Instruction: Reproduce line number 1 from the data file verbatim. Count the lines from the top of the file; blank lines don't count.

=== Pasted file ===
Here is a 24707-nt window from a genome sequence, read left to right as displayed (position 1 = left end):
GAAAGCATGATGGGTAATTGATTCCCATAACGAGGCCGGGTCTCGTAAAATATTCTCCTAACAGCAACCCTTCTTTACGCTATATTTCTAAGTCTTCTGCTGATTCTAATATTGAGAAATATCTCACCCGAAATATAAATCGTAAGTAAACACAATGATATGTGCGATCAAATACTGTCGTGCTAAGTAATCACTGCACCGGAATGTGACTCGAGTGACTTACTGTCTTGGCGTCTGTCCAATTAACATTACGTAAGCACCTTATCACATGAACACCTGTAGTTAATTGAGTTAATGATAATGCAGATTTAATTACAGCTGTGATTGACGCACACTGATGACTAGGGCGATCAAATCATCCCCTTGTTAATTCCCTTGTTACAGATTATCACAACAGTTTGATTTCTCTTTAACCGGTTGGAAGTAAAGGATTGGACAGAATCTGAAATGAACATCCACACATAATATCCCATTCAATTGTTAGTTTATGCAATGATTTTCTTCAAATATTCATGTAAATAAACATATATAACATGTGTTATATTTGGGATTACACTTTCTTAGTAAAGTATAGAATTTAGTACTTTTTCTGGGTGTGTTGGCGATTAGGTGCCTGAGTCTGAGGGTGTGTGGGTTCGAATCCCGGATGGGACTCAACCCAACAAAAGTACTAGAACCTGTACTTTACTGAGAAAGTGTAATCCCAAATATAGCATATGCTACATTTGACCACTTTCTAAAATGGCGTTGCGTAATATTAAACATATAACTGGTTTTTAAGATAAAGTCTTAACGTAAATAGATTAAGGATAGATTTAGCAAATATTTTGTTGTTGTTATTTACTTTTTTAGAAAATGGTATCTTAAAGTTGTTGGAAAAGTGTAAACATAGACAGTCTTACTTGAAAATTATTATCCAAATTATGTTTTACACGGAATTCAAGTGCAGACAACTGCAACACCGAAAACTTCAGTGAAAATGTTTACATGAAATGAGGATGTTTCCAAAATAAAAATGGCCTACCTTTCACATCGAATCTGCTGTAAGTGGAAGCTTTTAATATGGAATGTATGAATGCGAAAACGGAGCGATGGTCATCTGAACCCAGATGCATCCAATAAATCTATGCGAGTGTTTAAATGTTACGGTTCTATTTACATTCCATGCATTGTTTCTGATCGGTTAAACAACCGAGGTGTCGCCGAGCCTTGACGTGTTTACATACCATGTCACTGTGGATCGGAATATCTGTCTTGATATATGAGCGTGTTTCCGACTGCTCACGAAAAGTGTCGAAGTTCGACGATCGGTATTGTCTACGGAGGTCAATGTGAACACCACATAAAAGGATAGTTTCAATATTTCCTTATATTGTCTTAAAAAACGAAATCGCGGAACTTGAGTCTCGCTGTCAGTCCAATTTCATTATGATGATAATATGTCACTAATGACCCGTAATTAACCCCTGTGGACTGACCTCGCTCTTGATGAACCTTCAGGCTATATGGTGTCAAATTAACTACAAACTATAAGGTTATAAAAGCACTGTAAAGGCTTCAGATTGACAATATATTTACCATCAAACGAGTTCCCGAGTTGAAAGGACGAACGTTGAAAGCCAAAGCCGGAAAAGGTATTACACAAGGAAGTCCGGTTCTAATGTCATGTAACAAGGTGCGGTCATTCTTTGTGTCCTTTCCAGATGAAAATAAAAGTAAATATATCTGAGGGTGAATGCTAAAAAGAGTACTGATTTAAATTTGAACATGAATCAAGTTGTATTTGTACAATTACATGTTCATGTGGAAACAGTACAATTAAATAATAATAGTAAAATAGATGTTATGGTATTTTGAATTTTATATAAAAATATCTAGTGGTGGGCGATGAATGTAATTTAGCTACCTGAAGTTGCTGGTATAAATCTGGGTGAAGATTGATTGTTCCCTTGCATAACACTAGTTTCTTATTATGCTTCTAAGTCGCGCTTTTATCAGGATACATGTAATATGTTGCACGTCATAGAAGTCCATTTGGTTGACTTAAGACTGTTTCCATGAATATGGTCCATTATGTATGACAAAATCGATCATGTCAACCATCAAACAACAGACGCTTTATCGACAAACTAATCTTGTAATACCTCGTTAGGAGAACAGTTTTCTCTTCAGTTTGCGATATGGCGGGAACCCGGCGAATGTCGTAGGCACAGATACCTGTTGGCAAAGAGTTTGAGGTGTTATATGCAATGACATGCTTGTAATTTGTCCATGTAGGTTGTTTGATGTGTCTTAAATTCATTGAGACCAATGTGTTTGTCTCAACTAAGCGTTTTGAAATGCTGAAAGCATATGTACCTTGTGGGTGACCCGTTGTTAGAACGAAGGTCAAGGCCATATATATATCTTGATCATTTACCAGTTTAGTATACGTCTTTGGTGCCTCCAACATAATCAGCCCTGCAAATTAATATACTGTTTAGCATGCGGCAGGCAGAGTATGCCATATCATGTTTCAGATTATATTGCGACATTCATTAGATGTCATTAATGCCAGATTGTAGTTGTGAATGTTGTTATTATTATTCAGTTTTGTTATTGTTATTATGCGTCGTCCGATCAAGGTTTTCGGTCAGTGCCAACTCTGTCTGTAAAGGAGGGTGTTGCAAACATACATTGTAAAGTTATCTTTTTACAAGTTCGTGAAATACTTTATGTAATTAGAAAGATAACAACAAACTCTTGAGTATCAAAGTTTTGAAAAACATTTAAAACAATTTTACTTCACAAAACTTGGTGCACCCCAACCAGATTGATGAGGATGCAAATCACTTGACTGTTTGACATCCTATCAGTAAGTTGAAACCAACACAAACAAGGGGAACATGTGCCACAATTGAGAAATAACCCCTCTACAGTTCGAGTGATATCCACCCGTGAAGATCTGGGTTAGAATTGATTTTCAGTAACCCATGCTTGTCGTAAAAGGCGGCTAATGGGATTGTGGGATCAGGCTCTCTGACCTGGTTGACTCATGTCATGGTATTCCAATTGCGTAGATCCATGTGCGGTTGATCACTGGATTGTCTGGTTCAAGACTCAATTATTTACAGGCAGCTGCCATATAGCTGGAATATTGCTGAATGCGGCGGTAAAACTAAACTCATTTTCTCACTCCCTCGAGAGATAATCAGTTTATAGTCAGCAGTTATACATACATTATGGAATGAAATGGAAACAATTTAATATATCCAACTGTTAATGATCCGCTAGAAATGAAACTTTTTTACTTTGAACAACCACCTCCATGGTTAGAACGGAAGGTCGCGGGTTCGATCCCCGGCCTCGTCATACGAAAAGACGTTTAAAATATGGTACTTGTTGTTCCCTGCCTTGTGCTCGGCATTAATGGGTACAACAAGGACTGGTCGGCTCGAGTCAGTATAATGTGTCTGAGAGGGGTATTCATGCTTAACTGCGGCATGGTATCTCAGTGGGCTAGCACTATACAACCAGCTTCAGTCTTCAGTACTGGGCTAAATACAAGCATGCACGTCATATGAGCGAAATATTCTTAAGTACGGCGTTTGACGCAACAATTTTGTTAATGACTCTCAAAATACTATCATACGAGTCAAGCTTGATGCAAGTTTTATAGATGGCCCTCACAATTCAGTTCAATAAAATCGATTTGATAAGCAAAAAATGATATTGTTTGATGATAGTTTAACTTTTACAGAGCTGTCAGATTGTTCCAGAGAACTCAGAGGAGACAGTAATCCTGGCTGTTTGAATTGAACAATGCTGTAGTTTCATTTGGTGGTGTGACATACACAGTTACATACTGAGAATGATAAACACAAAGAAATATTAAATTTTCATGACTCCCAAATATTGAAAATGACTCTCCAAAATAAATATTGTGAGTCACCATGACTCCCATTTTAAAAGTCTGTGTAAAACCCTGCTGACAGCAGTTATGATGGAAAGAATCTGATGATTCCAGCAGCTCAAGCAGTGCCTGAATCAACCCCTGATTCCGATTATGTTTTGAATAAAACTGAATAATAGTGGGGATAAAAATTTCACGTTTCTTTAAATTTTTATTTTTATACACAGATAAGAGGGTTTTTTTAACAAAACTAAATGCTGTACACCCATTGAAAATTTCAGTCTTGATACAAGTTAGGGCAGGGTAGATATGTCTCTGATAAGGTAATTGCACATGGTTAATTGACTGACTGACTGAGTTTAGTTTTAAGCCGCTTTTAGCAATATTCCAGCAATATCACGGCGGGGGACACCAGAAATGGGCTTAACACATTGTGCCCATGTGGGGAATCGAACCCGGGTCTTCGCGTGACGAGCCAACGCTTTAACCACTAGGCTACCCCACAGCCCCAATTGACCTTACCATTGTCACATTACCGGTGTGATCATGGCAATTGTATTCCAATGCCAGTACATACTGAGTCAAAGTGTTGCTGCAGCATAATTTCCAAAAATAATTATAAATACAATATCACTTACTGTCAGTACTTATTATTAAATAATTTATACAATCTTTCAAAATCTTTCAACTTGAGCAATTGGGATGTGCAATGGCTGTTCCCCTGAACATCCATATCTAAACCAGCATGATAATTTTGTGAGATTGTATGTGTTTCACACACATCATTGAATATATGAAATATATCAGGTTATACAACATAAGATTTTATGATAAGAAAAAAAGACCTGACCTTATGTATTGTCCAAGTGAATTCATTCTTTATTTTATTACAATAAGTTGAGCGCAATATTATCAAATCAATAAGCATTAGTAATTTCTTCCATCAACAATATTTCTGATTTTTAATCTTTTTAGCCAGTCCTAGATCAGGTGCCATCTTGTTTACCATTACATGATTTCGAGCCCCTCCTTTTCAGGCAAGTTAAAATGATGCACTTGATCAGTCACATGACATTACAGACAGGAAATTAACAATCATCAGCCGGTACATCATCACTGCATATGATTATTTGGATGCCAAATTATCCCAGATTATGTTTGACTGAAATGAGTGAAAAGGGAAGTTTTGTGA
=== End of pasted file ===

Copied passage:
Here is a 24707-nt window from a genome sequence, read left to right as displayed (position 1 = left end):